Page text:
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Javascript Compression

So what’s the best way to compress Javascript code? I found a couple of online services that didn’t work and this Perl script which seemed nice but was a little overzealous perhaps because the resulting code errored out.

32 replies on “Javascript Compression”

Also serving CSS and JS through gzip can cause weird errors, which is why they’re off by default when using mod_gzip.

 
Shortening variables and functions, removing unnecessary whitespace, et cetera.
 

This is always a bad idea, especially if you are talking about JavaScript which is visible in the source. I absolutely loathe MATLAB code that’s optimised in this way; it becomes illegible.

How big are these codes Matt? I mean, I’d strip out whitespace by hand, test it to see if that has any effect on it, and see where it goes from there. Functions and variables shouldn’t be shortened unless you’re absolutely certain they won’t bite ya….(but you already knew that of course, I’m just commenting).

Maybe there’s a php script somewhere for this?

#Now quite intrigued at the idea#…..Hmmm, off to Google! #Laughs#

Dean’s packer dramatically reduces the performance of the javascript file. It is only cool for small simple code. It has problems with complex object oriented scripts. Through the renaming it does not work to extend a object in another file as the file where this object is defined. For the most complex javascripts these things are very important. For other small scripts its ok to use simple gzip I think.

In qooxdoo we use a self written python script for compression and extraction of documentation in the style of javadoc or doxygen. It works well on multiple depending files. But it does not shorten variable or function names.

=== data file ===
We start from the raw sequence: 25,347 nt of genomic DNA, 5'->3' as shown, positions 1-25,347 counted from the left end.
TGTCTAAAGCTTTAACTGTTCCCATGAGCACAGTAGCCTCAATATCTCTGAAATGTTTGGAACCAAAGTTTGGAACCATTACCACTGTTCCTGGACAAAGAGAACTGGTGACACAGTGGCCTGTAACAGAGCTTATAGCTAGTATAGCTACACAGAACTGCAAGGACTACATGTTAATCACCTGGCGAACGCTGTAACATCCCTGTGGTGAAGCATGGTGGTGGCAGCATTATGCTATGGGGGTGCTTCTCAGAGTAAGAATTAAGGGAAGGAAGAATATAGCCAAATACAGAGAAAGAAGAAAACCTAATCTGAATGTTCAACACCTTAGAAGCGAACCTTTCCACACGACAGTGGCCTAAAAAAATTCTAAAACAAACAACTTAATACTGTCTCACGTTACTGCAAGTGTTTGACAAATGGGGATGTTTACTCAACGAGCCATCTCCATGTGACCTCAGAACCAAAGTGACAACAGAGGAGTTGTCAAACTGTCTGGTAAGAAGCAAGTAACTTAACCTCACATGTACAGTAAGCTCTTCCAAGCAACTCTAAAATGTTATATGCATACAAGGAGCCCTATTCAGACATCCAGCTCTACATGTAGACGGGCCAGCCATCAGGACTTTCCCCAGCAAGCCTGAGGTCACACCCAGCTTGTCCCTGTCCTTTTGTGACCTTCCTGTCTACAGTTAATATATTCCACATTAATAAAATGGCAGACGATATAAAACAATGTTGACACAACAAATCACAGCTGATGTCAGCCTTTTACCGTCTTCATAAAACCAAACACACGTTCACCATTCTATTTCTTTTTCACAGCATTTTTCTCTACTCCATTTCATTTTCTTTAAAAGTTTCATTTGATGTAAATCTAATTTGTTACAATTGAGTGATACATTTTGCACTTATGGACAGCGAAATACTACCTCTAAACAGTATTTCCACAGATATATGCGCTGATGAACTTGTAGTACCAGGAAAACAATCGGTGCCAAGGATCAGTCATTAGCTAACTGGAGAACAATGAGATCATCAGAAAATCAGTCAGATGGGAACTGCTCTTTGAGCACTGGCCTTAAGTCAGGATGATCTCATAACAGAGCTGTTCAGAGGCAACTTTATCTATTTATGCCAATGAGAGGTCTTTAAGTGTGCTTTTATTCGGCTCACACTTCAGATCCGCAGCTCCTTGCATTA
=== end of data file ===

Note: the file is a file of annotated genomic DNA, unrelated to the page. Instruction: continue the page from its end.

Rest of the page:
Are you just trying to get intialization and initial download amounts/times down?

Could you have stubs that auto-load additional chunks of javascript on the fly?

The best approach would be to store the files uncompressed and serve them through a compression script, IMO. As for the code that won’t run after compression, the trick is to write clean and well structured code: although js works without semicolons at the end of line, newlines are some of the excess whitespace that is usually stripped at compression, leaving you with a big mess if you didn’t use them. (“tag soup” vs “code soup”? ;))

I work on a web browser (Danger hiptop / T-Mobile Sidekick) and I loathe dealing with shortened JavaScript. It makes it a nightmare to work out why things are going wrong.

If you just want to strip comments and stuff you could try using the c preprocessor. If you’re serving over gzip compression having expressive variable and function names shouldn’t hurt you too much.

Sebastien, everything you said about my compressor is wrong. It affects performance a lot less than others (maybe the least). The name shortening is optional but if used properly gives big savings. Version 2.0 has been out for a few months now and I’m very pleased with it. It reduces IE7 from 90K source to 23K.

While we’re all discussing the different methods and merits of javascript compression, let me ask a simple question: why? The average javascript is just a couple of dozen kilobytes in size. How much is making the thing unreadable and error-ridden actually going to save?

Matt,
I have a system that I have set up. It is not automated… yet. I have tweaked the JavaScript crunchinator from http://www.brainjar.com and made it much faster. Before and after I crunch I run the code through a local copy of jslint that has a few tweaks to not check for a few overly strict rules jslint has. This ensures that 1) I have all of the proper syntax to start with. Crunching the code never breaks anything. Secondly, I check it after the crunching just to make sure nothings lost anyway. This has been 100% effective to date.

I think there is a runtime improvement as well. Even though Java is compiled, I think that JavaScript is more or less interpreted. Imagine how long pages would take to load if all scripts had been compiled.

Java and JavaScript are as much alike as Car a Carpet.

Just another option (to confuse and confound!):

http://dojotoolkit.org/~alex/js_with_compress.jar